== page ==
Rocky Brands, Inc. saw trends in its wholesale business “bounce back nicely” in the third quarter and that resurgence, combined with the “continued strength” in its DTC channels, led to an outstanding quarter from both a top and bottom-line perspective.
Company President and CEO Jason Brooks said on a conference call with analysts that “sell-through started to pick up in June as the number of new [coronavirus] cases started to slow and stores reopened.” He said the momentum accelerated as they moved into the third quarter, “driven by strong full-price selling.” This followed a challenging second quarter when many of Rocky’s retail partner stores were “either closed or experiencing reduced traffic levels due to COVID-19 restrictions.”
Net sales for the third quarter increased 15.8 percent to $77.8 million compared to $67.2 million in the year-ago quarter. Wholesale sales for the third quarter increased 19.3 percent to $56.3 million compared to $47.2 million in Q3 last year. Brooks said many retailers reduced inventory levels and canceled receipts early in the pandemic, and there was “definitely pent-up demand for product as consumers started to return to stores in greater numbers.” He said it was not just reflected in strong sell-in results but, more importantly, that “sell-through was also strong compared with a year-ago period for the data we received from several of our large retailers.”
Brooks went on to say that the Work category, the company’s largest segment, was up 20 percent, led by Georgia Boot. He said the brand’s new collections performed “very well at key retailers like Tractor Supply, Boot Barn, Coastal Farm & Ranch, along with many of our smaller independent accounts.” He said they have also seen interest spike in several of Georgia Boot’s core items such as the Romeo and the Giant, “driven by more casual work from home policies that are still in effect in many parts of the country.” Brooks said the Western category experienced “a dramatic turnaround from the second quarter, increasing 27 percent year-over-year.” He also said consumer shopping in stores and online responded “very favorably” to the Durango brand’s new series including the Rebel Pro and the Maverick. Kids’ product was also said to be a huge hit recently as have the U.S.A. and Texas flag boots.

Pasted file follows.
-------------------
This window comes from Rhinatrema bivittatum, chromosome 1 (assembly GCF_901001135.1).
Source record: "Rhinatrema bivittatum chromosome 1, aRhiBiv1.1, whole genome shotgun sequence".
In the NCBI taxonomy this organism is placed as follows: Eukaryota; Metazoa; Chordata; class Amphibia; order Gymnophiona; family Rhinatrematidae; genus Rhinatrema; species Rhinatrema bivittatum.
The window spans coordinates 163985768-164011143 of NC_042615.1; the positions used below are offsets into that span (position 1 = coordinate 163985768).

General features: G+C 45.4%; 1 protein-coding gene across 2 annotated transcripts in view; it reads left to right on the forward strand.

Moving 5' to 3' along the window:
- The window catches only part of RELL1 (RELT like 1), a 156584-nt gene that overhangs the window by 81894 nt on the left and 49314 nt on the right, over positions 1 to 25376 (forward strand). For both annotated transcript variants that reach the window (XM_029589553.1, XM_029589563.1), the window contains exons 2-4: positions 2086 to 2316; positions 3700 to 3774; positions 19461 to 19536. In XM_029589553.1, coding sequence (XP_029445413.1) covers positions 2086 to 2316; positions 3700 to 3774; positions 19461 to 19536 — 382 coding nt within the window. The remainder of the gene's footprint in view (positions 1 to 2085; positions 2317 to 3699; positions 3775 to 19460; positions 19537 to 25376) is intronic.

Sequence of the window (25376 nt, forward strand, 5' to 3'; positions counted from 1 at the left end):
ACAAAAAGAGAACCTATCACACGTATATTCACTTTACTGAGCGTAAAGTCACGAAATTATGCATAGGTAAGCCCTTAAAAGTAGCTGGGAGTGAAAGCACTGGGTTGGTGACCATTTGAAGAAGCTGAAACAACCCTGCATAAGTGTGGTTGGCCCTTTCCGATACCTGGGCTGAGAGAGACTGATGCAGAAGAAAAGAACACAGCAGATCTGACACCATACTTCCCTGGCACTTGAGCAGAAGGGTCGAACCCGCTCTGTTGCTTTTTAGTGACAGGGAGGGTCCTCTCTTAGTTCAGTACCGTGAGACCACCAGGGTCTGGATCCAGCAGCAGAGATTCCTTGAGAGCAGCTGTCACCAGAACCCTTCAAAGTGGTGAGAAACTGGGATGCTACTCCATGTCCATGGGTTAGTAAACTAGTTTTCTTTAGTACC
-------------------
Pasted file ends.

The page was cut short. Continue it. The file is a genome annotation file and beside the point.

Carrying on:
The Rocky brand reportedly had another solid quarter, according to the CEO. “Our outdoor business has held up well during this pandemic as travel restrictions have kept people closer to home and social distancing requirements have benefited outdoor activities,” explained Brooks. He said sales were also helped by several compelling new products introduced this year, particularly with its Rubber Boot category which, he said, has resonated strongly with its core consumer. Rocky Western reportedly saw strength across its entire customer base, thanks to key product introductions like the Legacy 32 Boot and expanded programs with many major independent accounts.
Military segment sales for Q3 were $5.3 million compared to $5.4 million in the third quarter of 2019. The Rocky Commercial Military division reportedly posted a “substantial year-over-year increase” which, Brooks said, was due, in large part, to its work with Atlantic Diving Supply or ADS supplying military footwear forces to several bases around the world with an insulated waterproof S2V boot. “This great partnership also yielded a large order with the U.S. Marine Corps for our popular tropic weather boot,” said Brooks.